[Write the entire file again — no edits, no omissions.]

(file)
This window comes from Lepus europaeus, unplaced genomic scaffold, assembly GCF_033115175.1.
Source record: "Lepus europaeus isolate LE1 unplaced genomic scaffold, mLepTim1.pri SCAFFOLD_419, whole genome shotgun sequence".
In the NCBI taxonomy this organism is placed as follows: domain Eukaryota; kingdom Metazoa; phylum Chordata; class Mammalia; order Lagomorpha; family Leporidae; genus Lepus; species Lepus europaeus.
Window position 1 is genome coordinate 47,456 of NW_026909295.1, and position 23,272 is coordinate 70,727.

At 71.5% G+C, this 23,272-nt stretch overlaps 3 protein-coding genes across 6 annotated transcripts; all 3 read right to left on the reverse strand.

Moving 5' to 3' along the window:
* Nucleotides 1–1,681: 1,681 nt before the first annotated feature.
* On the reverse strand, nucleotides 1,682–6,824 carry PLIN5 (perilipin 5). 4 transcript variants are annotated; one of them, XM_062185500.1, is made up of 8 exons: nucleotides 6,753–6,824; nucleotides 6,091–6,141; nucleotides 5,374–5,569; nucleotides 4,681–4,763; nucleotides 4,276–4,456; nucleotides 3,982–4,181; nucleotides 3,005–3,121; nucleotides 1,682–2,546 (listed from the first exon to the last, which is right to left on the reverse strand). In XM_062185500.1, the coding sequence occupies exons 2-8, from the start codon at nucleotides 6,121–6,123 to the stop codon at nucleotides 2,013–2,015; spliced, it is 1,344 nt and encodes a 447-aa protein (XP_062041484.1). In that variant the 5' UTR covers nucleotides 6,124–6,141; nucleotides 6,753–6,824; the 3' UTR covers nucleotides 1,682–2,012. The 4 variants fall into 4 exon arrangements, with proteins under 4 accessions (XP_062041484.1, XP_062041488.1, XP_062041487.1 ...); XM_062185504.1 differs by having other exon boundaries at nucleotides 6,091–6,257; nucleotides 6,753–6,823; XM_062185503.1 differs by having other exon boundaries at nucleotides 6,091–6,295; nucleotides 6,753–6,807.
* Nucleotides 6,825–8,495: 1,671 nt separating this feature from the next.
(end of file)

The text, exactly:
This window comes from Lepus europaeus, unplaced genomic scaffold, assembly GCF_033115175.1.
Source record: "Lepus europaeus isolate LE1 unplaced genomic scaffold, mLepTim1.pri SCAFFOLD_419, whole genome shotgun sequence".
In the NCBI taxonomy this organism is placed as follows: domain Eukaryota; kingdom Metazoa; phylum Chordata; class Mammalia; order Lagomorpha; family Leporidae; genus Lepus; species Lepus europaeus.
Window position 1 is genome coordinate 47,456 of NW_026909295.1, and position 23,272 is coordinate 70,727.

At 71.5% G+C, this 23,272-nt stretch overlaps 3 protein-coding genes across 6 annotated transcripts; all 3 read right to left on the reverse strand.

Moving 5' to 3' along the window:
* Nucleotides 1–1,681: 1,681 nt before the first annotated feature.
* On the reverse strand, nucleotides 1,682–6,824 carry PLIN5 (perilipin 5). 4 transcript variants are annotated; one of them, XM_062185500.1, is made up of 8 exons: nucleotides 6,753–6,824; nucleotides 6,091–6,141; nucleotides 5,374–5,569; nucleotides 4,681–4,763; nucleotides 4,276–4,456; nucleotides 3,982–4,181; nucleotides 3,005–3,121; nucleotides 1,682–2,546 (listed from the first exon to the last, which is right to left on the reverse strand). In XM_062185500.1, the coding sequence occupies exons 2-8, from the start codon at nucleotides 6,121–6,123 to the stop codon at nucleotides 2,013–2,015; spliced, it is 1,344 nt and encodes a 447-aa protein (XP_062041484.1). In that variant the 5' UTR covers nucleotides 6,124–6,141; nucleotides 6,753–6,824; the 3' UTR covers nucleotides 1,682–2,012. The 4 variants fall into 4 exon arrangements, with proteins under 4 accessions (XP_062041484.1, XP_062041488.1, XP_062041487.1 ...); XM_062185504.1 differs by having other exon boundaries at nucleotides 6,091–6,257; nucleotides 6,753–6,823; XM_062185503.1 differs by having other exon boundaries at nucleotides 6,091–6,295; nucleotides 6,753–6,807.
* Nucleotides 6,825–8,495: 1,671 nt separating this feature from the next.